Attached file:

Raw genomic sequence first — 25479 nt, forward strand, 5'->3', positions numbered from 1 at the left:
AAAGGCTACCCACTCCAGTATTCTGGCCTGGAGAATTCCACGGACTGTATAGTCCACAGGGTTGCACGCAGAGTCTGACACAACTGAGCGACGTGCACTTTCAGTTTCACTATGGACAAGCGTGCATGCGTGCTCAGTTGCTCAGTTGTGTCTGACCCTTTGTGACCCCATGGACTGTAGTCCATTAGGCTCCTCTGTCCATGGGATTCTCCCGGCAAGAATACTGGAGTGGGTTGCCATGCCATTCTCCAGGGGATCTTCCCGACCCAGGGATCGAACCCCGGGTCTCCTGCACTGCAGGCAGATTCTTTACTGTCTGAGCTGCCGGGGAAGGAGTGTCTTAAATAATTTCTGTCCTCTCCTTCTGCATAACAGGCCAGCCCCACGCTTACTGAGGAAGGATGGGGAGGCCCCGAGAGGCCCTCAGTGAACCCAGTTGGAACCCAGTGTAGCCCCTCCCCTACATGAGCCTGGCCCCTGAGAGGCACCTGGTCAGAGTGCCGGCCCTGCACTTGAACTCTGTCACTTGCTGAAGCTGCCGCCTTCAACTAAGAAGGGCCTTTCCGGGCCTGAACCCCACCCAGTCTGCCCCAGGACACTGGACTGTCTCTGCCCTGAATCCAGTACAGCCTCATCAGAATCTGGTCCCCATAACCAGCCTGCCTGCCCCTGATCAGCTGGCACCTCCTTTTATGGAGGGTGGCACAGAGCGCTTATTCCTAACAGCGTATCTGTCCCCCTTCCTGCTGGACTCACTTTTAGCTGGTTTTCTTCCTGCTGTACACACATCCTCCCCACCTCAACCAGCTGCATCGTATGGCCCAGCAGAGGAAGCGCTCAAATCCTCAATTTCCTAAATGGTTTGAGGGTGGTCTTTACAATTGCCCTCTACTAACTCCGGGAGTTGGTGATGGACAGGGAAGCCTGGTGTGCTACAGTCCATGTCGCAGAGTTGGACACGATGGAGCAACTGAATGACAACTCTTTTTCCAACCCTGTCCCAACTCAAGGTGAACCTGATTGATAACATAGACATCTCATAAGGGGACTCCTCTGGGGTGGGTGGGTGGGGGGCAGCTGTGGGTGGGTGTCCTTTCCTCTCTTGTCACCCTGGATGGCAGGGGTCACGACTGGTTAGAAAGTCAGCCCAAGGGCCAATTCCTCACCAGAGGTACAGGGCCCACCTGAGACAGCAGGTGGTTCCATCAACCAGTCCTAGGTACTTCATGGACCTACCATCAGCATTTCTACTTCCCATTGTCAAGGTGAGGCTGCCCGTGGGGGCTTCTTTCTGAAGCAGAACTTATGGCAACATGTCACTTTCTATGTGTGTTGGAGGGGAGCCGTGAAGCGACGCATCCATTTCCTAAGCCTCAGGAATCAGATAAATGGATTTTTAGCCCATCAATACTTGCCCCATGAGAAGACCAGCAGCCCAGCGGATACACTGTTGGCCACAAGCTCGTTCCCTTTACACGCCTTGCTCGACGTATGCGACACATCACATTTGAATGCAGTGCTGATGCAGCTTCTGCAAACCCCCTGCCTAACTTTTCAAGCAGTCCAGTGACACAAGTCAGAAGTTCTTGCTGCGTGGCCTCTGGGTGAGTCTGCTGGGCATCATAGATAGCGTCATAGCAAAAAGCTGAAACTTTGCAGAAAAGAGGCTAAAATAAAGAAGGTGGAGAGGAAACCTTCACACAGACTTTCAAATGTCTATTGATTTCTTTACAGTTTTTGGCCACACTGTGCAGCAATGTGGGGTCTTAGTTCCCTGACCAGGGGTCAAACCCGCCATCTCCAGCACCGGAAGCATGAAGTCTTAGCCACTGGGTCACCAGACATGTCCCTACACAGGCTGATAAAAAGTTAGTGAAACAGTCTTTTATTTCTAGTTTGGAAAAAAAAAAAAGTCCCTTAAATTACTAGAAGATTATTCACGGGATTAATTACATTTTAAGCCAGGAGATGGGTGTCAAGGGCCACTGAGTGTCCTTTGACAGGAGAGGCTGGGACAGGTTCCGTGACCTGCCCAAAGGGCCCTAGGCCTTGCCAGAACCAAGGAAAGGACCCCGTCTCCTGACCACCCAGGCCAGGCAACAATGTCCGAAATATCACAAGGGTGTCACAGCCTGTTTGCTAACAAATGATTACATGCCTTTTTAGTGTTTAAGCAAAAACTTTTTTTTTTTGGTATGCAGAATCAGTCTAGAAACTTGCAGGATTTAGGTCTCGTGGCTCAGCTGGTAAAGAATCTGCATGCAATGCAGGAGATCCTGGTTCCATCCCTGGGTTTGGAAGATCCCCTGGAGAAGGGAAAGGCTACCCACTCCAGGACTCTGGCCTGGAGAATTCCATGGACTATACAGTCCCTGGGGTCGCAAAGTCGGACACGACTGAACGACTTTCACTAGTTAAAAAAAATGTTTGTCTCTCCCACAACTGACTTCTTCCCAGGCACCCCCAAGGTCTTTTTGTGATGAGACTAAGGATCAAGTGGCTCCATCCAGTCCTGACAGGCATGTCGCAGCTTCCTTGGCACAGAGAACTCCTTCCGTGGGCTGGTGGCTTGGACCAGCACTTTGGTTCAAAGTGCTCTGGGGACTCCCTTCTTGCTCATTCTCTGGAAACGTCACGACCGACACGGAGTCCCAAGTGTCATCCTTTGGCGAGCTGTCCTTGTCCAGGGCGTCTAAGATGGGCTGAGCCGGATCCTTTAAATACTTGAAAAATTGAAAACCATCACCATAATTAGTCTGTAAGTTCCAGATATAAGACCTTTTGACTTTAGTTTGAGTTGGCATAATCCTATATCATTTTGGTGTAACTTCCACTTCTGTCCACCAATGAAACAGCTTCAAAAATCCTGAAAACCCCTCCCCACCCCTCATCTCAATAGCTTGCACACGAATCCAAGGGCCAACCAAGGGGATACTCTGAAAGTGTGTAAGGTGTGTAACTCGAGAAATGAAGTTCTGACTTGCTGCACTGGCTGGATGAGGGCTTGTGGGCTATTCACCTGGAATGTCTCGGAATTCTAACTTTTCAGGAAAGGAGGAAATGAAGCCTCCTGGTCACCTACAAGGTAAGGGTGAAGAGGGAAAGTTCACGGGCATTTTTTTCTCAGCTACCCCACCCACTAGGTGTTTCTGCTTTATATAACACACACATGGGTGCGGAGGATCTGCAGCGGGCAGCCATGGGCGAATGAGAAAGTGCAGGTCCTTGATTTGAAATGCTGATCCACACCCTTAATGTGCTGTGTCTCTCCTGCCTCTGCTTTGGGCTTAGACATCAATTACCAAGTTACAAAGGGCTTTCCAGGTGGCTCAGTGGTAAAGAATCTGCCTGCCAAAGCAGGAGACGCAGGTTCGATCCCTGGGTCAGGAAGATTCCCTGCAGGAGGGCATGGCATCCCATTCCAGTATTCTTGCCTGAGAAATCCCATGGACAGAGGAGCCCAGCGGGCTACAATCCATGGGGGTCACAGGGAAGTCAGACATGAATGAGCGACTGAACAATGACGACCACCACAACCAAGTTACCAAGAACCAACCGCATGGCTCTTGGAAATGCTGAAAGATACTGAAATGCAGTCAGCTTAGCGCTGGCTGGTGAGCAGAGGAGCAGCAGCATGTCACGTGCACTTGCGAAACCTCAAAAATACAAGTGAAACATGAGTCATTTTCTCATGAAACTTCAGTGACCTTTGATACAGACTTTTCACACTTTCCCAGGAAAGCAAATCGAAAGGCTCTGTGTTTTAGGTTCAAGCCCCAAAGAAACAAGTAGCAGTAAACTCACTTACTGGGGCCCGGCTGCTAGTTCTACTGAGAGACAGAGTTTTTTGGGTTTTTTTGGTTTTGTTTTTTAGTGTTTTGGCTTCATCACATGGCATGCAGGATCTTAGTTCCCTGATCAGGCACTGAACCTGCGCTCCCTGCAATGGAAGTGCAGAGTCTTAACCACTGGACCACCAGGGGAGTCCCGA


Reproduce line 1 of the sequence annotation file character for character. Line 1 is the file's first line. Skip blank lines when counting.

Raw genomic sequence first — 25479 nt, forward strand, 5'->3', positions numbered from 1 at the left: